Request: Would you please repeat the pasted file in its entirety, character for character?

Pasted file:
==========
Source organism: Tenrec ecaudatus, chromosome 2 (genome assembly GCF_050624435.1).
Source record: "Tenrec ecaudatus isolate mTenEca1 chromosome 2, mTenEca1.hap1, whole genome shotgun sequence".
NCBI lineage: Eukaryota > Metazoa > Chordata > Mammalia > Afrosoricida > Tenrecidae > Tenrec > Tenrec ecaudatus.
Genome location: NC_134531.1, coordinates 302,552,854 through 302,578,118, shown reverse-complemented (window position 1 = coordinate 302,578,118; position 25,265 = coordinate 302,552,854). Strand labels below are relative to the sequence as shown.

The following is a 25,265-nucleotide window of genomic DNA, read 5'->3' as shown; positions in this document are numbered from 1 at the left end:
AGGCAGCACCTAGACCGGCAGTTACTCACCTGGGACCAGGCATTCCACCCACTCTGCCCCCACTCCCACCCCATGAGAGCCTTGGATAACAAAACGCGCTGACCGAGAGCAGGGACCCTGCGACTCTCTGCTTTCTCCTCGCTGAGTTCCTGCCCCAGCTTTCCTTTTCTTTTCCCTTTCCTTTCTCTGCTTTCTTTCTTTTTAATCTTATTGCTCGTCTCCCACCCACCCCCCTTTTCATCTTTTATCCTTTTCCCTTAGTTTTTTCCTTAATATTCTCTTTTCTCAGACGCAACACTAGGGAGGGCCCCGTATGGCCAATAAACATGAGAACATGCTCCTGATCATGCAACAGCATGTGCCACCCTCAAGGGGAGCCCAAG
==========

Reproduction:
Source organism: Tenrec ecaudatus, chromosome 2 (genome assembly GCF_050624435.1).
Source record: "Tenrec ecaudatus isolate mTenEca1 chromosome 2, mTenEca1.hap1, whole genome shotgun sequence".
NCBI lineage: Eukaryota > Metazoa > Chordata > Mammalia > Afrosoricida > Tenrecidae > Tenrec > Tenrec ecaudatus.
Genome location: NC_134531.1, coordinates 302,552,854 through 302,578,118, shown reverse-complemented (window position 1 = coordinate 302,578,118; position 25,265 = coordinate 302,552,854). Strand labels below are relative to the sequence as shown.

The following is a 25,265-nucleotide window of genomic DNA, read 5'->3' as shown; positions in this document are numbered from 1 at the left end:
AGGCAGCACCTAGACCGGCAGTTACTCACCTGGGACCAGGCATTCCACCCACTCTGCCCCCACTCCCACCCCATGAGAGCCTTGGATAACAAAACGCGCTGACCGAGAGCAGGGACCCTGCGACTCTCTGCTTTCTCCTCGCTGAGTTCCTGCCCCAGCTTTCCTTTTCTTTTCCCTTTCCTTTCTCTGCTTTCTTTCTTTTTAATCTTATTGCTCGTCTCCCACCCACCCCCCTTTTCATCTTTTATCCTTTTCCCTTAGTTTTTTCCTTAATATTCTCTTTTCTCAGACGCAACACTAGGGAGGGCCCCGTATGGCCAATAAACATGAGAACATGCTCCTGATCATGCAACAGCATGTGCCACCCTCAAGGGGAGCCCAAG